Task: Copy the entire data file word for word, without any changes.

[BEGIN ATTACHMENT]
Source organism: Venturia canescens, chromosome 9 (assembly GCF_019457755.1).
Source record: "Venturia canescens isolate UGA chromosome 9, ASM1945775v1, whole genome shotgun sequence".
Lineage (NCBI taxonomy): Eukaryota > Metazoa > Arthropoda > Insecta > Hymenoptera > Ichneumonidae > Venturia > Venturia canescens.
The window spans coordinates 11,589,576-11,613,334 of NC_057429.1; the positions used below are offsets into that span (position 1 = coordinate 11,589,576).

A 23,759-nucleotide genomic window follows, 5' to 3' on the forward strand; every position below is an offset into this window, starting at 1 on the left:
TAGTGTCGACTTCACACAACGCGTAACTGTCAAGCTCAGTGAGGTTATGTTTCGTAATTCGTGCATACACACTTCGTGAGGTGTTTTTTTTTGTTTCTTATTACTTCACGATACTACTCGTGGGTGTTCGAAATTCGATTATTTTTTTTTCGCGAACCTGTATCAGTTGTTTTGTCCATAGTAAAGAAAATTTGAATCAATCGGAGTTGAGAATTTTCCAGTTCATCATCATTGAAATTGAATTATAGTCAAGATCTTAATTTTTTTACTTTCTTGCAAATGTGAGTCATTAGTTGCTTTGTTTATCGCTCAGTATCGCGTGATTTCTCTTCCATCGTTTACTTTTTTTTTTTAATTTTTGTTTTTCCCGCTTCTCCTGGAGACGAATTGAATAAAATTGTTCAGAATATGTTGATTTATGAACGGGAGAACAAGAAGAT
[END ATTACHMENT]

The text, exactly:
Source organism: Venturia canescens, chromosome 9 (assembly GCF_019457755.1).
Source record: "Venturia canescens isolate UGA chromosome 9, ASM1945775v1, whole genome shotgun sequence".
Lineage (NCBI taxonomy): Eukaryota > Metazoa > Arthropoda > Insecta > Hymenoptera > Ichneumonidae > Venturia > Venturia canescens.
The window spans coordinates 11,589,576-11,613,334 of NC_057429.1; the positions used below are offsets into that span (position 1 = coordinate 11,589,576).

A 23,759-nucleotide genomic window follows, 5' to 3' on the forward strand; every position below is an offset into this window, starting at 1 on the left:
TAGTGTCGACTTCACACAACGCGTAACTGTCAAGCTCAGTGAGGTTATGTTTCGTAATTCGTGCATACACACTTCGTGAGGTGTTTTTTTTTGTTTCTTATTACTTCACGATACTACTCGTGGGTGTTCGAAATTCGATTATTTTTTTTTCGCGAACCTGTATCAGTTGTTTTGTCCATAGTAAAGAAAATTTGAATCAATCGGAGTTGAGAATTTTCCAGTTCATCATCATTGAAATTGAATTATAGTCAAGATCTTAATTTTTTTACTTTCTTGCAAATGTGAGTCATTAGTTGCTTTGTTTATCGCTCAGTATCGCGTGATTTCTCTTCCATCGTTTACTTTTTTTTTTTAATTTTTGTTTTTCCCGCTTCTCCTGGAGACGAATTGAATAAAATTGTTCAGAATATGTTGATTTATGAACGGGAGAACAAGAAGAT